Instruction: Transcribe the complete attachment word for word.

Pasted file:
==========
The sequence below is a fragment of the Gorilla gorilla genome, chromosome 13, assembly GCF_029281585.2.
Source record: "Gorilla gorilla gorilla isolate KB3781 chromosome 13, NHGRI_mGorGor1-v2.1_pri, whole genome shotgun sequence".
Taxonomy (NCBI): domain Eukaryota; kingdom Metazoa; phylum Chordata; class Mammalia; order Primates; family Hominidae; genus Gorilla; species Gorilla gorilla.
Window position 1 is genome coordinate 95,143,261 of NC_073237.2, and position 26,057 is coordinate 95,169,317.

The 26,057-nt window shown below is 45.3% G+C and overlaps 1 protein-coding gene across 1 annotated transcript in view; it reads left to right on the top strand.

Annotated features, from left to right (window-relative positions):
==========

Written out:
The sequence below is a fragment of the Gorilla gorilla genome, chromosome 13, assembly GCF_029281585.2.
Source record: "Gorilla gorilla gorilla isolate KB3781 chromosome 13, NHGRI_mGorGor1-v2.1_pri, whole genome shotgun sequence".
Taxonomy (NCBI): domain Eukaryota; kingdom Metazoa; phylum Chordata; class Mammalia; order Primates; family Hominidae; genus Gorilla; species Gorilla gorilla.
Window position 1 is genome coordinate 95,143,261 of NC_073237.2, and position 26,057 is coordinate 95,169,317.

The 26,057-nt window shown below is 45.3% G+C and overlaps 1 protein-coding gene across 1 annotated transcript in view; it reads left to right on the top strand.

Annotated features, from left to right (window-relative positions):